I have been away from blogging for a while as I needed to dedicate some more time to my family but now I am back with new blog post. Today’s topic we will focus on two Azure Monitor features – Resource Health and Log Analytics. Resource Health is may be not so known feature of Azure Monitor. The service will basically track the health of your resources for specific known issues. Think of it like something between Service Health which monitors health for specific services rather resources on higher level and Log Analytics/Application Insights which allows you to monitor on lower level. Using all of them you can achieve end-to-end monitoring. There are a number of resources that are supported by resource health with a number of issues that are monitored. My advise is if you do not have any monitoring on an Azure resource you should at least create resource health alerts for it. Even if you have monitoring I would still advise to use resource health as it will alert you on things that you probably cannot or your are not checking with your monitoring.
Now that we had small introduction we can actually continue with the topic of this blog post. The data for resource health is also logged as records in Azure Activity log. With diagnostic settings configured on subscription level you can send that data to Log Analytics workspace. You will need to send the ResourceHealth category. Once the data is flowing in Log Analytics you can use the power of Kusto to analyze the data. Typical scenarios for this data is:
- Alerting – although you have the ability to create resource health alerts you can also use Log Analytics alerts to alert on Resource Health data.
- Tracking health – You can track the health of one or multiple resources or resource type over 90 days period. It is a lot easier to do this in Log Analytics.
- Correlating health with other data – You can correlate the data of Resource Health with your other monitoring data. For example you can check if an issue/downtime on specific resource has affected the performance or availability of that resource and how.
In the next few examples I will just show you on how to do simple queries on resource health data in Log Analytics and hopefully those can inspire you to build your own for one of the above cases mentioned.
The first query I have is just to show you what data I am processing (see query comments) and what causes you can find issues.
AzureActivity // Filter only on resource health data in activity log | where CategoryValue == 'ResourceHealth' // dump any resource health data where the health issue was resolved. We are interested only on unhealthy data | where ActivityStatusValue <> "Resolved" // Column Properties has nested columns which we are parsing as json | extend p = parse_json(Properties) // Column the parsed Properties column is now a dynamic in column p // We take the top level properties of column p and place them in their own columns that start with prefix Properties_ | evaluate bag_unpack(p, 'Properties_') // We do the same for the newly created column Properties_eventProperties | extend ep = parse_json(Properties_eventProperties) | evaluate bag_unpack(ep, 'EventProperties_' ) // We list the unique values for column EventProperties_cause | distinct EventProperties_cause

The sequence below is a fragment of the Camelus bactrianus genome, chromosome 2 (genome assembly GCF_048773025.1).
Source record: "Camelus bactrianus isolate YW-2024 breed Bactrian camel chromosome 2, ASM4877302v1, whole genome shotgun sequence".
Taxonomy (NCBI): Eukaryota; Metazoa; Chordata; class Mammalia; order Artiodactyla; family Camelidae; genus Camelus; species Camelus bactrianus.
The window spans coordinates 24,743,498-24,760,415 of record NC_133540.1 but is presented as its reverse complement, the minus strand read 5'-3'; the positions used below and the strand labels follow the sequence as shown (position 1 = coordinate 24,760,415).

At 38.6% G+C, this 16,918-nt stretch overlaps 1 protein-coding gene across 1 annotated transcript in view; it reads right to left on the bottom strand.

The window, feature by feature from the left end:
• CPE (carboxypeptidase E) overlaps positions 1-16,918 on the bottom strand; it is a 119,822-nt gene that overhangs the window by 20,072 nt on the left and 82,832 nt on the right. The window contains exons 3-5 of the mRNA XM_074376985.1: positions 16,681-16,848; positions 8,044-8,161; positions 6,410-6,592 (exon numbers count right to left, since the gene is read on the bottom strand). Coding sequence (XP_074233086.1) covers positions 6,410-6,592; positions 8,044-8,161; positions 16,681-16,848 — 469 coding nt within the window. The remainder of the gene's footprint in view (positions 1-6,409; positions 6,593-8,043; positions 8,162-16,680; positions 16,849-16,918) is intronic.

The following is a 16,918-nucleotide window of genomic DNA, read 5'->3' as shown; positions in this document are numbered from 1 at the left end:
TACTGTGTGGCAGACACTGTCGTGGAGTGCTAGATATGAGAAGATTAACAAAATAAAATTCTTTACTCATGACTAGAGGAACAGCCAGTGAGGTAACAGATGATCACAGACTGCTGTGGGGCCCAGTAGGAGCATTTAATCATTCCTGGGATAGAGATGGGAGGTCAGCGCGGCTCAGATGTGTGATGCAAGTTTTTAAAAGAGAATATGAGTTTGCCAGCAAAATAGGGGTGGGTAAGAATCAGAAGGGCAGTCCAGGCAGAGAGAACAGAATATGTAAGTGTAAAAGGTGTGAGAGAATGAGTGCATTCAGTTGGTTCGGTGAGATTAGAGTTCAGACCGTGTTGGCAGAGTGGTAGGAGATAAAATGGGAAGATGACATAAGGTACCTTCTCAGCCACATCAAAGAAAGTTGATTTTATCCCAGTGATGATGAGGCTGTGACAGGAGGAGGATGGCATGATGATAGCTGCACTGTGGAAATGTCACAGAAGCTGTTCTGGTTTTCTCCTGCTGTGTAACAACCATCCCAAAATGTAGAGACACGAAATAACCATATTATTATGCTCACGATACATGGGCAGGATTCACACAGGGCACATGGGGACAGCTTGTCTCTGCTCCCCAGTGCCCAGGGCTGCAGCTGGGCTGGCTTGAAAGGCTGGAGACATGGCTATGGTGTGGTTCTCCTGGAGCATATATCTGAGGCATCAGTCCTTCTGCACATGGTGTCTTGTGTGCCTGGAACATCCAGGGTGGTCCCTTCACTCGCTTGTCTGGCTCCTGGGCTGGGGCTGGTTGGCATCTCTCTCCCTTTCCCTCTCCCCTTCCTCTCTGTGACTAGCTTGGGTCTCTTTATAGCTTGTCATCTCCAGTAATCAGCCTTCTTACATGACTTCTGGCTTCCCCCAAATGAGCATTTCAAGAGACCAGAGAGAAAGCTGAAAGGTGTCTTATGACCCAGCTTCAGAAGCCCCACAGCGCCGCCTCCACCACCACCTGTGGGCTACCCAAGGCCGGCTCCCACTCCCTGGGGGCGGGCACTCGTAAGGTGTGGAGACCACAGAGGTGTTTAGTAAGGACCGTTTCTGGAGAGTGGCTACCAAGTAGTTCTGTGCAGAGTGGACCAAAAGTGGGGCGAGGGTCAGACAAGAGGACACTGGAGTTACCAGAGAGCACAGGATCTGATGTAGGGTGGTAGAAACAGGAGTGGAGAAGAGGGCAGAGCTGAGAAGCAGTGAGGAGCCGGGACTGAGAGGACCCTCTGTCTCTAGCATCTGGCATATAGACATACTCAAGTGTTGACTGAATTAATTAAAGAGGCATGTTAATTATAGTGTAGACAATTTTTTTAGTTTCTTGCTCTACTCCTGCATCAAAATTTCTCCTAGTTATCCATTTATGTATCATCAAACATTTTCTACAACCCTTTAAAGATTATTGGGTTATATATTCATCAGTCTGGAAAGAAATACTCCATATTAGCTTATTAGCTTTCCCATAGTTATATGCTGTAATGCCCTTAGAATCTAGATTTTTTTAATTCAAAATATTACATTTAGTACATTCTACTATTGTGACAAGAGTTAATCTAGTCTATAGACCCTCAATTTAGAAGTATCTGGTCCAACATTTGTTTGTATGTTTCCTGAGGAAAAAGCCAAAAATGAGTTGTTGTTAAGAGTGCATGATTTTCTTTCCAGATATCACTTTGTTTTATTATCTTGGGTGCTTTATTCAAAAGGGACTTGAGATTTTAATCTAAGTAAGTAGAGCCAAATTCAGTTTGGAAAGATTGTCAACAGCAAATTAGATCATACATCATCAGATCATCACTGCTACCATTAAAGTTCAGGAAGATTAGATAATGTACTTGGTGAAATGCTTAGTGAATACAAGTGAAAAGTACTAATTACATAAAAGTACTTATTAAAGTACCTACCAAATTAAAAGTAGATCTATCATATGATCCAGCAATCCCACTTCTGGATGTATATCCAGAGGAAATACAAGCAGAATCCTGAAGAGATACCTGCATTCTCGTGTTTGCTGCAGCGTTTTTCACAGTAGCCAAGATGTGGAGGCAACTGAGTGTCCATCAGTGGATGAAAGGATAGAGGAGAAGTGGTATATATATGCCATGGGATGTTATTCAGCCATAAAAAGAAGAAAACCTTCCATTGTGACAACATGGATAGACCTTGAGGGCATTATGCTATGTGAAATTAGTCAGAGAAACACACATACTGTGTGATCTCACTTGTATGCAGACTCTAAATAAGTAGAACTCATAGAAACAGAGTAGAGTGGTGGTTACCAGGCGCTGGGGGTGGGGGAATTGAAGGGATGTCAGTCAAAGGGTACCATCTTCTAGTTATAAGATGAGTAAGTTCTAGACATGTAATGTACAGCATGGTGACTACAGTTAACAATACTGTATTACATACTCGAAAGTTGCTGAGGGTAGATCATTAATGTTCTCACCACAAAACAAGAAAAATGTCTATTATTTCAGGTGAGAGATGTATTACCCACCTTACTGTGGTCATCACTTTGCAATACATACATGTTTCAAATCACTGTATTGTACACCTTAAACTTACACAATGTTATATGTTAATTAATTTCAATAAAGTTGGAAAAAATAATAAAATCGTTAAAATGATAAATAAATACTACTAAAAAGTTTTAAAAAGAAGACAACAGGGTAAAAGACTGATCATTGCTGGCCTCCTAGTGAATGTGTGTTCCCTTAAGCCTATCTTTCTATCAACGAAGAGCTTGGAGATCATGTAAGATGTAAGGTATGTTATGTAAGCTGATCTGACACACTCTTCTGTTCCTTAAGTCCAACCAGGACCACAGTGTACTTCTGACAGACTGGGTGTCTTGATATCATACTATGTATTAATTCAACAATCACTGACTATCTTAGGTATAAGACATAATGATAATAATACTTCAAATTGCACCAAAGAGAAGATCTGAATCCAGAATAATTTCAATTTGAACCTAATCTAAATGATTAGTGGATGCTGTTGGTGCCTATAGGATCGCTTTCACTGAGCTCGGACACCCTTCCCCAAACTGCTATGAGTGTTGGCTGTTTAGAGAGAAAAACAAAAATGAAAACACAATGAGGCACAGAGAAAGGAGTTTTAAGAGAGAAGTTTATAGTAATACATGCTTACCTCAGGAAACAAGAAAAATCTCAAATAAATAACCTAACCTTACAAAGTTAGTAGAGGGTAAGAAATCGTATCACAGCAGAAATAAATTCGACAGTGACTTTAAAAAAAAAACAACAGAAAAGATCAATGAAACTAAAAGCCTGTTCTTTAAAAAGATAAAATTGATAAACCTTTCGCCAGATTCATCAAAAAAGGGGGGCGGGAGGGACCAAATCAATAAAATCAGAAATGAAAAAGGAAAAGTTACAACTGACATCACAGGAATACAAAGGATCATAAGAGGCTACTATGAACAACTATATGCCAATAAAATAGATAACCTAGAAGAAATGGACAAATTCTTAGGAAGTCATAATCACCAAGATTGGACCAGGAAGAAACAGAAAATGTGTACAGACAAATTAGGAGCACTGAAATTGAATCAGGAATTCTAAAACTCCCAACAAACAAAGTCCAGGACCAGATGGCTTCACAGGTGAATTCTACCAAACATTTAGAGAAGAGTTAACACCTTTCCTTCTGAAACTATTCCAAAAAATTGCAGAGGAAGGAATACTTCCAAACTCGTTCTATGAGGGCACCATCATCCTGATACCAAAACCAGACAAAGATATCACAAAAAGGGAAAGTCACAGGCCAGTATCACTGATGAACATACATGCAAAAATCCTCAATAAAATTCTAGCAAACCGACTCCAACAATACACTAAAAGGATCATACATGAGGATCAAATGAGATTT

You can see that we see 3 main causes that we can get. Mostly you should be interested in those that are PlatformInitiated although if you want to track if a person has affected the resource health you can check UserInitiated.
Next we can see a sample data for a resource health issue looks like:
AzureActivity | where CategoryValue == 'ResourceHealth' | where ActivityStatusValue <> "Resolved" | extend p = parse_json(Properties) | evaluate bag_unpack(p, 'Properties_') | extend ep = parse_json(Properties_eventProperties) | evaluate bag_unpack(ep, 'EventProperties_' )
Next query will show you some titles for resource health issues that you can see for your resources.
AzureActivity | where CategoryValue == 'ResourceHealth' | where ActivityStatusValue <> "Resolved" | extend p = parse_json(Properties) | evaluate bag_unpack(p, 'Properties_') | extend ep = parse_json(Properties_eventProperties) | evaluate bag_unpack(ep, 'EventProperties_' ) | distinct EventProperties_title
And the last query I have I am tracking unique titles, causes per resource
AzureActivity | where CategoryValue == 'ResourceHealth' | where ActivityStatusValue <> "Resolved" | extend p = parse_json(Properties) | evaluate bag_unpack(p, 'Properties_') | extend ep = parse_json(Properties_eventProperties) | evaluate bag_unpack(ep, 'EventProperties_' ) | distinct _ResourceId, EventProperties_title, EventProperties_cause
Now that you have more information how this data looks and how you can use it some tips from me:
- You can filter only on PlatformInitiated cause to track issues only caused by Azure
- You can filter on previous and current health status so you track events only going from Available to Degraded
- You can filter on specific resource type(s), resource group(s) or resource(s)
One thing to keep in mind is that Azure VMs data can be overwhelming as you can login to VMs and restart them from inside.
I hope this was useful blog post for you.